The second installment of The Books of Elsewhere (The Shadows, 2010) is a by-the-book fantasy follow-up.
Olive has yet to find a solution to the last plot thread left over from the first volume—Morton is trapped, unable to rejoin the world outside of the McMartins' enchanted paintings. Meanwhile, the Linden Street setting is enriched through greater focus on Olive's neighbors, especially new kid Rutherford Dewey. When Olive inexplicitly blurts out the McMartin family's magical secret to Rutherford, he educates her on witches' grimoires. Olive is sure that Aldous McMartin's spellbook holds the key to helping Morton, despite her suspicions about Rutherford—he seems to know too much—and the fact that she'd be playing with an evil wizard's spellbook. The ancient McMartin grimoire is as old as the plot device of the untrustworthy magical object. Furthermore, Olive often acts as a slave to plot contrivances rather than as a character. The characters do not trust each other enough to communicate basic information, leading to arbitrary misunderstandings cleared up just in time for a climax that resolves little. Fortunately, zany cat Harvey's multiple characters and Rutherford's set of quirks help pull the story out of Olive's pace-slowing introspection.Definitely the middle of the story, designed to set up further conflicts and sequels for readers already invested in the series. (Fantasy. 9-12) Copyright Kirkus 2011 Kirkus/BPI Communications.All rights reserved.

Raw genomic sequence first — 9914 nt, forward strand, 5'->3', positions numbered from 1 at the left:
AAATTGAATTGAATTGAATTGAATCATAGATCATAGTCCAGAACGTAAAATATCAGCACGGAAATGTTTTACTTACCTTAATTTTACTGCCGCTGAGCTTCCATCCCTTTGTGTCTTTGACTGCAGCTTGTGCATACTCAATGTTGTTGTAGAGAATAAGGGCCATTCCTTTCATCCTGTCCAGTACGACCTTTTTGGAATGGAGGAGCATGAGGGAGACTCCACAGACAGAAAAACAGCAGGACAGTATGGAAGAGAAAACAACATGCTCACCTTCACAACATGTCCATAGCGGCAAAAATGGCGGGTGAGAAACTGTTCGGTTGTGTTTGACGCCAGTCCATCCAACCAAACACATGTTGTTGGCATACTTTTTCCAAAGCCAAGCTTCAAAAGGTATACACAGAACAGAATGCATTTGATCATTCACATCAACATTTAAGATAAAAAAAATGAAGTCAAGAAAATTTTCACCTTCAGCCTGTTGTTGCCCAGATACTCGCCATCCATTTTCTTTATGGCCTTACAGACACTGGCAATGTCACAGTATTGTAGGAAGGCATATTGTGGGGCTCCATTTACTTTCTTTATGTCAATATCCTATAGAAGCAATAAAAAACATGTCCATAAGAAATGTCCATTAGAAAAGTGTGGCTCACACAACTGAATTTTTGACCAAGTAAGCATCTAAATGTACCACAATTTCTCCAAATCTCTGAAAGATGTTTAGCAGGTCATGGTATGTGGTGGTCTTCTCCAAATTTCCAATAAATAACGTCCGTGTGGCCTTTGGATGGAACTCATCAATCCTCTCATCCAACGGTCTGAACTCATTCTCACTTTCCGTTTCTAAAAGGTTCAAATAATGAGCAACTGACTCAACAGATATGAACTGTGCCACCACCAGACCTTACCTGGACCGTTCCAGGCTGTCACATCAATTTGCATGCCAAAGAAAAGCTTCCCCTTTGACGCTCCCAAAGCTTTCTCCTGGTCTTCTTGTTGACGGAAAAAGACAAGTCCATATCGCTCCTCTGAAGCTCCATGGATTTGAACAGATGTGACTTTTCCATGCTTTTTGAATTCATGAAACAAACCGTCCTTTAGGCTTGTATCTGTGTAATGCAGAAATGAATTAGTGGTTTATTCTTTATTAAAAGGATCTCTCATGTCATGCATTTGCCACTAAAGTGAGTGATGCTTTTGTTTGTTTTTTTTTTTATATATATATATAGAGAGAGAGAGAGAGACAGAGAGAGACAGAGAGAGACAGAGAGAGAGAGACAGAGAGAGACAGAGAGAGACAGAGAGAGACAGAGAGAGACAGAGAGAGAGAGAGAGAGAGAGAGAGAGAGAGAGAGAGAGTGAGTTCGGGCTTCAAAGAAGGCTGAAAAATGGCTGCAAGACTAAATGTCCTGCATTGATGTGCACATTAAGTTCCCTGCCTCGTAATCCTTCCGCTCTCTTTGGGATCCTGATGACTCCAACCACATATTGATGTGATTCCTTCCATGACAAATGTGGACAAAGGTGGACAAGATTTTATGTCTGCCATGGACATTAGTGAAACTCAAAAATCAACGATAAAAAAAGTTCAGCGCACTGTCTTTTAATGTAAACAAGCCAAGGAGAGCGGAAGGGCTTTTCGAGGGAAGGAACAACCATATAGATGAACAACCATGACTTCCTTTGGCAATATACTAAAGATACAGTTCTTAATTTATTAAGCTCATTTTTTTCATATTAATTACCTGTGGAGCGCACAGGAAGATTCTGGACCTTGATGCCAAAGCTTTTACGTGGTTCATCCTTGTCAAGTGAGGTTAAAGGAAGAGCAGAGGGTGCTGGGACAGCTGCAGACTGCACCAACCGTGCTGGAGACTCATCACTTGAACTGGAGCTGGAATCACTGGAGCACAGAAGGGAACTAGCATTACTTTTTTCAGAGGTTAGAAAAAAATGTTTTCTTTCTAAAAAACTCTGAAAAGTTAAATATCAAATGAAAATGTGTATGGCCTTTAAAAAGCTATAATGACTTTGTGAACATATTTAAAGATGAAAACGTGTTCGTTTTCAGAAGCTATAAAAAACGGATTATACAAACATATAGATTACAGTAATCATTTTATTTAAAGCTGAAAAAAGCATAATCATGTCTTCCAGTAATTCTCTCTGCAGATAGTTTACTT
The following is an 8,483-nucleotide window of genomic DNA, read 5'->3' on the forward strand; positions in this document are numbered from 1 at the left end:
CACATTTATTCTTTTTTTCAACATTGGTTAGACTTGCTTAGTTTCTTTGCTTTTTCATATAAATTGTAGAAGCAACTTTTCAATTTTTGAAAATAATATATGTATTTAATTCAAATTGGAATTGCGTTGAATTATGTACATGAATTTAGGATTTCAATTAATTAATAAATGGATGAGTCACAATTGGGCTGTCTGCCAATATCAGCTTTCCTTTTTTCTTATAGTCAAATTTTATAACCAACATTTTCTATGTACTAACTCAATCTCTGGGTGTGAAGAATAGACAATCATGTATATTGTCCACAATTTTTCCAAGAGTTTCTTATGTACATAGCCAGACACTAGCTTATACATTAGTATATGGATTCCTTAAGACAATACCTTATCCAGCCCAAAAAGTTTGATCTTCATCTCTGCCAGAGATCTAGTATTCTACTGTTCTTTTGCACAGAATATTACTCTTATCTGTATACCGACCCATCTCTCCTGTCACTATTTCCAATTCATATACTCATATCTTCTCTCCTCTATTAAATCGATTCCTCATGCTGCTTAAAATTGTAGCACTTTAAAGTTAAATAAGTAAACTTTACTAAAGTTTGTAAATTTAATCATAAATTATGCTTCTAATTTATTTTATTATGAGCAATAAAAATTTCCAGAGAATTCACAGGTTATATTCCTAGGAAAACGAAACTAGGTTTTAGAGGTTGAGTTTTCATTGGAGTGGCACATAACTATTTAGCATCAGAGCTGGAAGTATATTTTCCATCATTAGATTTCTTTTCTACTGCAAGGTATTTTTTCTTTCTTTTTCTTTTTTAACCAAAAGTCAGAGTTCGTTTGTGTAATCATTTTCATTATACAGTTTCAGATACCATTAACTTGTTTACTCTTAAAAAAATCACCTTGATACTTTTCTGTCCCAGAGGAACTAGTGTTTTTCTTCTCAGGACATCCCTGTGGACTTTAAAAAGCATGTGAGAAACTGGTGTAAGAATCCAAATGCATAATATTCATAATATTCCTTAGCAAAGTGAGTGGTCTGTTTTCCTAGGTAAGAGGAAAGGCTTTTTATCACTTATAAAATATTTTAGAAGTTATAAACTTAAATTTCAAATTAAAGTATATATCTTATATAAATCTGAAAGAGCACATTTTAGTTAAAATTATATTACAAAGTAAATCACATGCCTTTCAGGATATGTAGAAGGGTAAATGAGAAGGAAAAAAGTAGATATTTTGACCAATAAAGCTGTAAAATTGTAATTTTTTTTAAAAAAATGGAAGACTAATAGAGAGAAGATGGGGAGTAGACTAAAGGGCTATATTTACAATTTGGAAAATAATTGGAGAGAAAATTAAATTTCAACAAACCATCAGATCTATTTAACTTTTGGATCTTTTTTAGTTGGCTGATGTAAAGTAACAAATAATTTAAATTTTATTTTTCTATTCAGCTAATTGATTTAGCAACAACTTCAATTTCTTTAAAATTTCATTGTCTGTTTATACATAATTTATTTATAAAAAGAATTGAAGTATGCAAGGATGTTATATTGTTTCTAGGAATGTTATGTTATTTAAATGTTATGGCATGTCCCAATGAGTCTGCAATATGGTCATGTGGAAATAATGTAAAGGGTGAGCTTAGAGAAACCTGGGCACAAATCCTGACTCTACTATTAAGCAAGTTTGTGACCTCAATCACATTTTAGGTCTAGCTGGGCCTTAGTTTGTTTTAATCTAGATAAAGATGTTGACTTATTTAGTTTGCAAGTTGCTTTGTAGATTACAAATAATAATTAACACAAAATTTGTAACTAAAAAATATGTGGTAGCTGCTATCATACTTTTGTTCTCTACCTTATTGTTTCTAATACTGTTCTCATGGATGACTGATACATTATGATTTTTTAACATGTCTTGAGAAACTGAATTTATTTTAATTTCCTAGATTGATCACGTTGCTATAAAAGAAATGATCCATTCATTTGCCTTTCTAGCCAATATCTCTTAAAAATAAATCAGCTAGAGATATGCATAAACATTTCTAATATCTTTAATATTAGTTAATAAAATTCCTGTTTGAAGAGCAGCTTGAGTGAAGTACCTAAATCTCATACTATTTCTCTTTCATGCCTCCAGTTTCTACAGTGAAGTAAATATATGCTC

Gr 4-6--This sequel to The Shadows (Dial, 2010) picks up with Olive Dunwoody still trying to discover the many secrets hidden in the old Victorian house she and her parents have moved into. She has her dependable sidekicks, three lively talking cats that manage to keep her from hurting herself when she is possessed by the spirit of the mysterious book that she discovers. She realizes that she could use it to release Morton, a boy who has been imprisoned in a painting for many years by the house's former owners. Olive comes to the shocking realization that the spellbook has forced her to do various deeds while she has been sleeping. This realization is brought to a head when one of her cat protectors manages to wake up her up just before she jumps to her death. Has she not only put her life in jeopardy but also any chance of saving Morton? Who has directed the spellbook to possess Olive and why? These questions and many more will keep young readers engaged as the mystery unfolds. Olive matures in the story; her emotions, including remorse, are genuinely portrayed, and relationships with the cats and with her quirky neighbor, Rutherford, ring true. Some chapters drag a little but overall this is a suspenseful read that leaves plenty of room for the next title in the series. While it stands on its own, it will be enjoyed most by readers familiar with the first book. Occasional full-page, black-and-white drawings are appropriately dark and mysterious.--Julie Shatterly, W.A. Bess Elementary School, Gastonia, NC[Page 176]. (c) Copyright 2011. Library Journals LLC, a wholly owned subsidiary of Media Source, Inc. No redistribution permitted.